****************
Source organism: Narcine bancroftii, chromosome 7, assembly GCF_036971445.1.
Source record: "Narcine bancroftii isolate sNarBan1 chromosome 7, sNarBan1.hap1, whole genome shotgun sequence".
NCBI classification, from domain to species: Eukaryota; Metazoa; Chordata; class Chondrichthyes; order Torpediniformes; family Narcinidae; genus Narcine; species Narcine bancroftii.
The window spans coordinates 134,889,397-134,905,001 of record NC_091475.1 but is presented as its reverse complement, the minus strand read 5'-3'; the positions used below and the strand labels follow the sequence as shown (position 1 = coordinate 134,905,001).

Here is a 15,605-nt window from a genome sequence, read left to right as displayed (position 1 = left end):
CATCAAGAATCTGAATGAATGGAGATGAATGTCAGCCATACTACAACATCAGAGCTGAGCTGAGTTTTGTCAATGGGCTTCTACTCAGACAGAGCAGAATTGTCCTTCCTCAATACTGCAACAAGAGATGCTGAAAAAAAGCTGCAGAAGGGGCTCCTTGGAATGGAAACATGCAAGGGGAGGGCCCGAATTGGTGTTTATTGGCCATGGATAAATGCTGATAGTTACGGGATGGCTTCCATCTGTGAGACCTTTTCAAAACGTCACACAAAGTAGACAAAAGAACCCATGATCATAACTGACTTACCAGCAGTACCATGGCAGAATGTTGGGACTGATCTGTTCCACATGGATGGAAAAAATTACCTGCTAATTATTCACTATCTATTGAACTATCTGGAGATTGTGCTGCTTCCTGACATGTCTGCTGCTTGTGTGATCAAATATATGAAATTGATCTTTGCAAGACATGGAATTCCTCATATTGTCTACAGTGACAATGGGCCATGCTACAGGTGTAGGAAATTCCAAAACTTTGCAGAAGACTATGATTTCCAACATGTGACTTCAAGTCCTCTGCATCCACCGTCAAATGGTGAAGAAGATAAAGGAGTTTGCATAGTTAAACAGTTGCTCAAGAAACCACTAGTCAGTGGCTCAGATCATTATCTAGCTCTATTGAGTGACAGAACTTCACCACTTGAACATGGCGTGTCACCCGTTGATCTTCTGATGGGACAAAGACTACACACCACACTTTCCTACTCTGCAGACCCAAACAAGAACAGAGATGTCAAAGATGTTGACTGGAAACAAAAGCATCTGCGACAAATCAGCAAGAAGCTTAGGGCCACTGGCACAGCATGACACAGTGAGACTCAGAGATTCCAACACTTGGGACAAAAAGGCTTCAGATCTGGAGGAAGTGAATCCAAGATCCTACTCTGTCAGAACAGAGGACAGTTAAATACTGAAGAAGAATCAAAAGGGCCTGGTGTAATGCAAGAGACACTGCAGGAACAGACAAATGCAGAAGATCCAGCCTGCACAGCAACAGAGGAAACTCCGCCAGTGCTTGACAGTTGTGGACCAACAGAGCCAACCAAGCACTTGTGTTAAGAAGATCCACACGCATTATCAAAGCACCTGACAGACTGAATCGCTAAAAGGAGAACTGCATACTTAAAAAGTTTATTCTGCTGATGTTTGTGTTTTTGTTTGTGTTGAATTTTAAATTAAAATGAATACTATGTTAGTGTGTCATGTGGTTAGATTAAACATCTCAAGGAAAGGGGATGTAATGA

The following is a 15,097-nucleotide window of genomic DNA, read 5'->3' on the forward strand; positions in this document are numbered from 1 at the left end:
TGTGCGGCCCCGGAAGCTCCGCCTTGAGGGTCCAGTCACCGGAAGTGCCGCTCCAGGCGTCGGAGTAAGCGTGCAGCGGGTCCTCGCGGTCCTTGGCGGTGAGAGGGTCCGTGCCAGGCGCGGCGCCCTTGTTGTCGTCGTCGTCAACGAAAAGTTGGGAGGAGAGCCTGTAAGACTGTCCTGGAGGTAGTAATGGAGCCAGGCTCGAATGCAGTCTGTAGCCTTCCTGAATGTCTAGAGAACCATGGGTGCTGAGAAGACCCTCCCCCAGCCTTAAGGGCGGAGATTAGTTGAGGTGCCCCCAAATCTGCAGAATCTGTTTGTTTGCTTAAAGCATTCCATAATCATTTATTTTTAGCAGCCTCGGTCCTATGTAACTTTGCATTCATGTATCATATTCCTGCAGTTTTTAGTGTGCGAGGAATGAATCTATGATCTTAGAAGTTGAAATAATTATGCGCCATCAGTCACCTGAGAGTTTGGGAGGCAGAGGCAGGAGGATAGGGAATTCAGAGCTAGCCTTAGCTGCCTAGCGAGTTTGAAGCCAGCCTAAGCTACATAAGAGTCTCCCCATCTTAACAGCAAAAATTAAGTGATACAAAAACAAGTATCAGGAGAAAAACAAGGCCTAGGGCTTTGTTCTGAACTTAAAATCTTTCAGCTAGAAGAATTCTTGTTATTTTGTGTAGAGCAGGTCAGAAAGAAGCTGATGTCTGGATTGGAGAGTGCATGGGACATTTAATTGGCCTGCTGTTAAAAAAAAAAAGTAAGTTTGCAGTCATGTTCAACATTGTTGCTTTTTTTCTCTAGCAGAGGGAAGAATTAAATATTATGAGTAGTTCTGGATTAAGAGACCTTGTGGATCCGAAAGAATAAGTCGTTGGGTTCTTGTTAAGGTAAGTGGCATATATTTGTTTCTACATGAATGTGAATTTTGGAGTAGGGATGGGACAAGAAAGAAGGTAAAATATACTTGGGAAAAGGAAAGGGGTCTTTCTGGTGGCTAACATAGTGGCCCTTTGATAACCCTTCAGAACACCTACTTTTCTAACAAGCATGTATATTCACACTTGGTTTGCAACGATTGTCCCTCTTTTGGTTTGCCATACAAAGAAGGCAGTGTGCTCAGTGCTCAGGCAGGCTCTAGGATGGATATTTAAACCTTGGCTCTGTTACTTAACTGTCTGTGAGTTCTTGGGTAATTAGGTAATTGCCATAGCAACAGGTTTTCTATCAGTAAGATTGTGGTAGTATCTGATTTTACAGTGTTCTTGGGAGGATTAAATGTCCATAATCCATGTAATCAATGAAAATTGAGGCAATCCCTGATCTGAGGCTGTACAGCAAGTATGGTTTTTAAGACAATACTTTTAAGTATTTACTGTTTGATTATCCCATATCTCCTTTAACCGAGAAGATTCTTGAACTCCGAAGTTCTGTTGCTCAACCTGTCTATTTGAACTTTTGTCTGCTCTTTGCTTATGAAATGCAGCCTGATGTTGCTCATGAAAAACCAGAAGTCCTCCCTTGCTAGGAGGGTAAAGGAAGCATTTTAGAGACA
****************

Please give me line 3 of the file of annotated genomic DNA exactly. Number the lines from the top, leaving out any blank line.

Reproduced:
NCBI classification, from domain to species: Eukaryota; Metazoa; Chordata; class Chondrichthyes; order Torpediniformes; family Narcinidae; genus Narcine; species Narcine bancroftii.